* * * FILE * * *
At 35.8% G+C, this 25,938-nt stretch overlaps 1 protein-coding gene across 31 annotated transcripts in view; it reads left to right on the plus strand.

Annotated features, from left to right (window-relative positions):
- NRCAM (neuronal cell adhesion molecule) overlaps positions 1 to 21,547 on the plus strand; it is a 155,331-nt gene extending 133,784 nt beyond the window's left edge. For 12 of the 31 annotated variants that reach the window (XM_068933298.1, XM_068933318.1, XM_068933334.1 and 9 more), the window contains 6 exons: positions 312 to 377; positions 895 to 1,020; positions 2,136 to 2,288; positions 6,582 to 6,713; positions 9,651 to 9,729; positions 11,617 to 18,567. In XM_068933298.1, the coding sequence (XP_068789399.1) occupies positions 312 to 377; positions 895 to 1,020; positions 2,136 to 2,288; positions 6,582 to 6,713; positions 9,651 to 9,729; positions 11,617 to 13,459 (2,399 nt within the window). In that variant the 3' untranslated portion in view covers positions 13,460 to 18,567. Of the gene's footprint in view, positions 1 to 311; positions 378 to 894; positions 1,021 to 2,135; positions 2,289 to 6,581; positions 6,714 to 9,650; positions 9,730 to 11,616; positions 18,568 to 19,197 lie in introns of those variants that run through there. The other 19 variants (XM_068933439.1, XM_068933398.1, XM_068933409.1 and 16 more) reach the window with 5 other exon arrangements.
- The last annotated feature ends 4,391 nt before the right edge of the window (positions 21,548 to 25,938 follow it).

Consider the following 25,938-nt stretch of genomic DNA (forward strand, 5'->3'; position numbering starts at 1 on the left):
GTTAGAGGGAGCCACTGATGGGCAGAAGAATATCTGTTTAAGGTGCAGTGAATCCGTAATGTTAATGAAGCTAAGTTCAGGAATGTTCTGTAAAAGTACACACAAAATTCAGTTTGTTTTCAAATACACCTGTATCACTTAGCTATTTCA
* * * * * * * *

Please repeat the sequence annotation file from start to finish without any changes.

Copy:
At 35.8% G+C, this 25,938-nt stretch overlaps 1 protein-coding gene across 31 annotated transcripts in view; it reads left to right on the plus strand.

Annotated features, from left to right (window-relative positions):
- NRCAM (neuronal cell adhesion molecule) overlaps positions 1 to 21,547 on the plus strand; it is a 155,331-nt gene extending 133,784 nt beyond the window's left edge. For 12 of the 31 annotated variants that reach the window (XM_068933298.1, XM_068933318.1, XM_068933334.1 and 9 more), the window contains 6 exons: positions 312 to 377; positions 895 to 1,020; positions 2,136 to 2,288; positions 6,582 to 6,713; positions 9,651 to 9,729; positions 11,617 to 18,567. In XM_068933298.1, the coding sequence (XP_068789399.1) occupies positions 312 to 377; positions 895 to 1,020; positions 2,136 to 2,288; positions 6,582 to 6,713; positions 9,651 to 9,729; positions 11,617 to 13,459 (2,399 nt within the window). In that variant the 3' untranslated portion in view covers positions 13,460 to 18,567. Of the gene's footprint in view, positions 1 to 311; positions 378 to 894; positions 1,021 to 2,135; positions 2,289 to 6,581; positions 6,714 to 9,650; positions 9,730 to 11,616; positions 18,568 to 19,197 lie in introns of those variants that run through there. The other 19 variants (XM_068933439.1, XM_068933398.1, XM_068933409.1 and 16 more) reach the window with 5 other exon arrangements.
- The last annotated feature ends 4,391 nt before the right edge of the window (positions 21,548 to 25,938 follow it).

Consider the following 25,938-nt stretch of genomic DNA (forward strand, 5'->3'; position numbering starts at 1 on the left):
GTTAGAGGGAGCCACTGATGGGCAGAAGAATATCTGTTTAAGGTGCAGTGAATCCGTAATGTTAATGAAGCTAAGTTCAGGAATGTTCTGTAAAAGTACACACAAAATTCAGTTTGTTTTCAAATACACCTGTATCACTTAGCTATTTCA